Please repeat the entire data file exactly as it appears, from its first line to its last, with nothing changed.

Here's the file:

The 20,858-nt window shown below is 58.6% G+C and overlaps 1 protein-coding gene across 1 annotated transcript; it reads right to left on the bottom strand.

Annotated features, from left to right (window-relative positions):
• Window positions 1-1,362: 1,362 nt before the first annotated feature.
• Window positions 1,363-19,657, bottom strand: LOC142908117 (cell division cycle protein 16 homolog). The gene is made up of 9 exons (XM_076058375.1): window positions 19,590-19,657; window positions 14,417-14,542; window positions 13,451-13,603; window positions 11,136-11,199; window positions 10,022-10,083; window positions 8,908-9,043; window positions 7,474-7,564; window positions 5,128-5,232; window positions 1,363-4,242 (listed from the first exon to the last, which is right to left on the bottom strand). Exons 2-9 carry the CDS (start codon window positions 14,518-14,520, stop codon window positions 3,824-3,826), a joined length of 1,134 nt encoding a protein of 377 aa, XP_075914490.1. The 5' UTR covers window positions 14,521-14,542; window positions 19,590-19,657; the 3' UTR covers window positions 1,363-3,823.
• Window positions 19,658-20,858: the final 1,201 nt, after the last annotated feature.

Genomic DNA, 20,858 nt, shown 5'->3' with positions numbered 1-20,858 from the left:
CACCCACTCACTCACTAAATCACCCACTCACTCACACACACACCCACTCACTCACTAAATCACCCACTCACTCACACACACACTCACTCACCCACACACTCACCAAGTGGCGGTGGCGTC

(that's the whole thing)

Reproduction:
The 20,858-nt window shown below is 58.6% G+C and overlaps 1 protein-coding gene across 1 annotated transcript; it reads right to left on the bottom strand.

Annotated features, from left to right (window-relative positions):
• Window positions 1-1,362: 1,362 nt before the first annotated feature.
• Window positions 1,363-19,657, bottom strand: LOC142908117 (cell division cycle protein 16 homolog). The gene is made up of 9 exons (XM_076058375.1): window positions 19,590-19,657; window positions 14,417-14,542; window positions 13,451-13,603; window positions 11,136-11,199; window positions 10,022-10,083; window positions 8,908-9,043; window positions 7,474-7,564; window positions 5,128-5,232; window positions 1,363-4,242 (listed from the first exon to the last, which is right to left on the bottom strand). Exons 2-9 carry the CDS (start codon window positions 14,518-14,520, stop codon window positions 3,824-3,826), a joined length of 1,134 nt encoding a protein of 377 aa, XP_075914490.1. The 5' UTR covers window positions 14,521-14,542; window positions 19,590-19,657; the 3' UTR covers window positions 1,363-3,823.
• Window positions 19,658-20,858: the final 1,201 nt, after the last annotated feature.

Genomic DNA, 20,858 nt, shown 5'->3' with positions numbered 1-20,858 from the left:
CACCCACTCACTCACTAAATCACCCACTCACTCACACACACACCCACTCACTCACTAAATCACCCACTCACTCACACACACACTCACTCACCCACACACTCACCAAGTGGCGGTGGCGTC